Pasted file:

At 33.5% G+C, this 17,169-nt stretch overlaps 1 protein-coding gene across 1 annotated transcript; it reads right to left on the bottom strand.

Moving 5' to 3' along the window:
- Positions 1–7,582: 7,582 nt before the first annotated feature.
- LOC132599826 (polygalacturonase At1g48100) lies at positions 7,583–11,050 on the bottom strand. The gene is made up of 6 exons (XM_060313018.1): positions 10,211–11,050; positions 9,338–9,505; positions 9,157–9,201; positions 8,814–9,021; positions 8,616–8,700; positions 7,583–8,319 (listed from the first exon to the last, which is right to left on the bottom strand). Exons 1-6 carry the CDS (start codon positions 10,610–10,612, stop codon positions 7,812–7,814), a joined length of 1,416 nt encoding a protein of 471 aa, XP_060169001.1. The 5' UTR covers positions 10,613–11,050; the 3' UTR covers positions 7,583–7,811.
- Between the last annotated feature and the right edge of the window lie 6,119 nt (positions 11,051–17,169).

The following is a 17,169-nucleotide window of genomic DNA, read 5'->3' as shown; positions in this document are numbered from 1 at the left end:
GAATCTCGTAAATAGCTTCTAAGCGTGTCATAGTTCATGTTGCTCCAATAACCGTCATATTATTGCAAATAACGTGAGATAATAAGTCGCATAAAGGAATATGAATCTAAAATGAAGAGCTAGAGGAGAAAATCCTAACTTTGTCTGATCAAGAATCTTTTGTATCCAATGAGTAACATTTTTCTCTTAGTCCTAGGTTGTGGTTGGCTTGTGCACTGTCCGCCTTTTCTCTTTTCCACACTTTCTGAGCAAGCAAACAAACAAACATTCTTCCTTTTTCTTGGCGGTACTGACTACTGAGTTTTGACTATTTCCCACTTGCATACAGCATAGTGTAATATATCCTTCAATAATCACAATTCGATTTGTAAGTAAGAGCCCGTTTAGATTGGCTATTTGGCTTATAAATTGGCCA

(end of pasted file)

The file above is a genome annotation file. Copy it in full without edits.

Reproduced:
At 33.5% G+C, this 17,169-nt stretch overlaps 1 protein-coding gene across 1 annotated transcript; it reads right to left on the bottom strand.

Moving 5' to 3' along the window:
- Positions 1–7,582: 7,582 nt before the first annotated feature.
- LOC132599826 (polygalacturonase At1g48100) lies at positions 7,583–11,050 on the bottom strand. The gene is made up of 6 exons (XM_060313018.1): positions 10,211–11,050; positions 9,338–9,505; positions 9,157–9,201; positions 8,814–9,021; positions 8,616–8,700; positions 7,583–8,319 (listed from the first exon to the last, which is right to left on the bottom strand). Exons 1-6 carry the CDS (start codon positions 10,610–10,612, stop codon positions 7,812–7,814), a joined length of 1,416 nt encoding a protein of 471 aa, XP_060169001.1. The 5' UTR covers positions 10,613–11,050; the 3' UTR covers positions 7,583–7,811.
- Between the last annotated feature and the right edge of the window lie 6,119 nt (positions 11,051–17,169).

The following is a 17,169-nucleotide window of genomic DNA, read 5'->3' as shown; positions in this document are numbered from 1 at the left end:
GAATCTCGTAAATAGCTTCTAAGCGTGTCATAGTTCATGTTGCTCCAATAACCGTCATATTATTGCAAATAACGTGAGATAATAAGTCGCATAAAGGAATATGAATCTAAAATGAAGAGCTAGAGGAGAAAATCCTAACTTTGTCTGATCAAGAATCTTTTGTATCCAATGAGTAACATTTTTCTCTTAGTCCTAGGTTGTGGTTGGCTTGTGCACTGTCCGCCTTTTCTCTTTTCCACACTTTCTGAGCAAGCAAACAAACAAACATTCTTCCTTTTTCTTGGCGGTACTGACTACTGAGTTTTGACTATTTCCCACTTGCATACAGCATAGTGTAATATATCCTTCAATAATCACAATTCGATTTGTAAGTAAGAGCCCGTTTAGATTGGCTATTTGGCTTATAAATTGGCCA